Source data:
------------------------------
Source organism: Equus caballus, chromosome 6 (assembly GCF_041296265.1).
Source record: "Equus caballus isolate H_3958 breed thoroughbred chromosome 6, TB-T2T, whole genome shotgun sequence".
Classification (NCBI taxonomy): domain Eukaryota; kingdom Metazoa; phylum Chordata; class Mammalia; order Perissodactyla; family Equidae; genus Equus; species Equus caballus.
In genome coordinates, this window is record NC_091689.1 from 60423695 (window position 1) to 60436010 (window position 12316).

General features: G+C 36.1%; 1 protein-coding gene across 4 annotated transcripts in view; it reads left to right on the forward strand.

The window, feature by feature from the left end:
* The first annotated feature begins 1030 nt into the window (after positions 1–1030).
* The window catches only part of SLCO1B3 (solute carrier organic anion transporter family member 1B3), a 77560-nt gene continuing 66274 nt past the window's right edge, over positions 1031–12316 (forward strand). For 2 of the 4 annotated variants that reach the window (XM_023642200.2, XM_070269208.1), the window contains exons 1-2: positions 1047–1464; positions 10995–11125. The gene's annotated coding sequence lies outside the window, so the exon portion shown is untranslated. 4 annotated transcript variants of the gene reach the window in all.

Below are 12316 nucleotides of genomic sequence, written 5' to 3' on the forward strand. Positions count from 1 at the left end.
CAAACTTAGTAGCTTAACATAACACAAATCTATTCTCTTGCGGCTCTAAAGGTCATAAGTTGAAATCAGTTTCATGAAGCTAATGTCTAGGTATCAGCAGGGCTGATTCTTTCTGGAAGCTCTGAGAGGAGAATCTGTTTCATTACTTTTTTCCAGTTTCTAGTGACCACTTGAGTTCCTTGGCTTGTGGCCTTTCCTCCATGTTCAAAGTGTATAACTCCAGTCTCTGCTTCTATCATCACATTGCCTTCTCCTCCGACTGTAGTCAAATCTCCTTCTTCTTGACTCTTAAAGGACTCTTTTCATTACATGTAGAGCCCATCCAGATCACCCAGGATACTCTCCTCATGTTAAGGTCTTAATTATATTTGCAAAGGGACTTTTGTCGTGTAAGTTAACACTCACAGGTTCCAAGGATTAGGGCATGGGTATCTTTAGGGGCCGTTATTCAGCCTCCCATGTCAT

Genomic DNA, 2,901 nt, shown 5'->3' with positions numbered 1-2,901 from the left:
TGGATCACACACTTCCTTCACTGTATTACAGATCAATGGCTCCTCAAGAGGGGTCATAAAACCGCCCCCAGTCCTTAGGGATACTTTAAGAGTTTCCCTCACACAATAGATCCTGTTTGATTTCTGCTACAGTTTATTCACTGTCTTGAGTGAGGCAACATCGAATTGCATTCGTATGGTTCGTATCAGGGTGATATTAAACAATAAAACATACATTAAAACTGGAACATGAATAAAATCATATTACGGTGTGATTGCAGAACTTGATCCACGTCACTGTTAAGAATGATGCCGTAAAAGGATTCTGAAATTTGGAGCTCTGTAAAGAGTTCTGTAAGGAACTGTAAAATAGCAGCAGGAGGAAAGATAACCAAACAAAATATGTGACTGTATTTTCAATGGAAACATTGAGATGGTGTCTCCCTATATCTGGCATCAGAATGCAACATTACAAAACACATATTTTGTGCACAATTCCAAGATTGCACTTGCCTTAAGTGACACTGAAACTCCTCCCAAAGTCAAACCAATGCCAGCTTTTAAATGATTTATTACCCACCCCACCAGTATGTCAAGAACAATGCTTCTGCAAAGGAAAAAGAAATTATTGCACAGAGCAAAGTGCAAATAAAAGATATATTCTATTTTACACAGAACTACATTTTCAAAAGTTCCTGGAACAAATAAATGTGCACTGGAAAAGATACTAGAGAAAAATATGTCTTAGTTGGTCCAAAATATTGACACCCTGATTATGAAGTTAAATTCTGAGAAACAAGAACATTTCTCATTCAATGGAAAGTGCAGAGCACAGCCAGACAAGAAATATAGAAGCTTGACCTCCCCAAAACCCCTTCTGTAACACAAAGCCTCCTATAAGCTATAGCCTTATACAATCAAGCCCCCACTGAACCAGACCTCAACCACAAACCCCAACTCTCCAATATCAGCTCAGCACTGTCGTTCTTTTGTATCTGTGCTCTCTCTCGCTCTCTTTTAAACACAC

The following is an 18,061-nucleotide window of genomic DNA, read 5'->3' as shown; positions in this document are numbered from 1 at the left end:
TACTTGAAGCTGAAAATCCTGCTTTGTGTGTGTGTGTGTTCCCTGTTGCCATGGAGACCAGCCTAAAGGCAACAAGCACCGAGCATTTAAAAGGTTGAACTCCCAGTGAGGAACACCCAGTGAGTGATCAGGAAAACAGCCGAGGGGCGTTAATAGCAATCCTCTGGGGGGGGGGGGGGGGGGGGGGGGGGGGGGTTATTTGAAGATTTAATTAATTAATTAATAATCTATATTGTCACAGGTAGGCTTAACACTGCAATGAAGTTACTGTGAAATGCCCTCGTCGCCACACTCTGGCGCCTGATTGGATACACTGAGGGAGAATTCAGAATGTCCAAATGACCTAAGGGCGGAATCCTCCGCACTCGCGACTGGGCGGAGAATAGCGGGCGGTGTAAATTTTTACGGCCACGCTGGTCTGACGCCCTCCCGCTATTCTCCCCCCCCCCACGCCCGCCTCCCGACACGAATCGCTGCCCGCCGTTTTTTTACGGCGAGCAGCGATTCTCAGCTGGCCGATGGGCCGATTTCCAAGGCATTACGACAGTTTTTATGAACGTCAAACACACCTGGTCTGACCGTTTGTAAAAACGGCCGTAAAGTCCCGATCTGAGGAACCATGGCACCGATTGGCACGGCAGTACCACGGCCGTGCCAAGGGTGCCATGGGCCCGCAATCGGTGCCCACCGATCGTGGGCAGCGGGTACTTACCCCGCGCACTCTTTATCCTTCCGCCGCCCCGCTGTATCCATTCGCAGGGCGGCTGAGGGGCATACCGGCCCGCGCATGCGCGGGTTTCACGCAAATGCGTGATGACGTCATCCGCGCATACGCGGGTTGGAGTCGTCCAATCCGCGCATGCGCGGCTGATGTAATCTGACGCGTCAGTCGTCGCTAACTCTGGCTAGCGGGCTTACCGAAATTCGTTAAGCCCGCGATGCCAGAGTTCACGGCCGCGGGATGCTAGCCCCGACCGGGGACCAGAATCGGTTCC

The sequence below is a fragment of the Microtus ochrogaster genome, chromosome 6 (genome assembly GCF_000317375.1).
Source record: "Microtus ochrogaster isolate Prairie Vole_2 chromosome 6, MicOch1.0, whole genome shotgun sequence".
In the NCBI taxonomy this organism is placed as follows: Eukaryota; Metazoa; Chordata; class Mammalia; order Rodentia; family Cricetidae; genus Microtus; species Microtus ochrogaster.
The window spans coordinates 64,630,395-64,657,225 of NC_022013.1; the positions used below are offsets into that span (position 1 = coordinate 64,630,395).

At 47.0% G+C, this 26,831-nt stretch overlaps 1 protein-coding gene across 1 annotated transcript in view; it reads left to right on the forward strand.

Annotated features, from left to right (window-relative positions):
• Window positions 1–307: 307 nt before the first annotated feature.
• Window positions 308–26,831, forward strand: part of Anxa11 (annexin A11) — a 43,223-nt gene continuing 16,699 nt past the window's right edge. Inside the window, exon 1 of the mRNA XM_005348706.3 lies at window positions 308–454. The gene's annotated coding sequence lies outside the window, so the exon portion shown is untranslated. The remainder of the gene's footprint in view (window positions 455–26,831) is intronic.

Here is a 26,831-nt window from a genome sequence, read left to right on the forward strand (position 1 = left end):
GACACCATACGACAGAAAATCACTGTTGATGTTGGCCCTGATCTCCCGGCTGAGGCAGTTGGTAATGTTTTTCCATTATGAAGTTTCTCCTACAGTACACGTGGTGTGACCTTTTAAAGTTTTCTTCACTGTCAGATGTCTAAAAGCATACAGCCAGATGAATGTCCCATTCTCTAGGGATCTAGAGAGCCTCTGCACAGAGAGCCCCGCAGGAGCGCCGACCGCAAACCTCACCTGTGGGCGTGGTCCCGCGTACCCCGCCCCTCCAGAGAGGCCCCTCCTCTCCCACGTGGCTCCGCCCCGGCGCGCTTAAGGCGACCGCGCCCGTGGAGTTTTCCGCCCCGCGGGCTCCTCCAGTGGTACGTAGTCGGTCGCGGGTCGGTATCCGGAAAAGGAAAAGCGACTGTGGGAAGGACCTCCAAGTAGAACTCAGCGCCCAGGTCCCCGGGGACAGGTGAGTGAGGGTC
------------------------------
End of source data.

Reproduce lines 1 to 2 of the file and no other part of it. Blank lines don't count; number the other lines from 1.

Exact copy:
Source organism: Equus caballus, chromosome 6 (assembly GCF_041296265.1).
Source record: "Equus caballus isolate H_3958 breed thoroughbred chromosome 6, TB-T2T, whole genome shotgun sequence".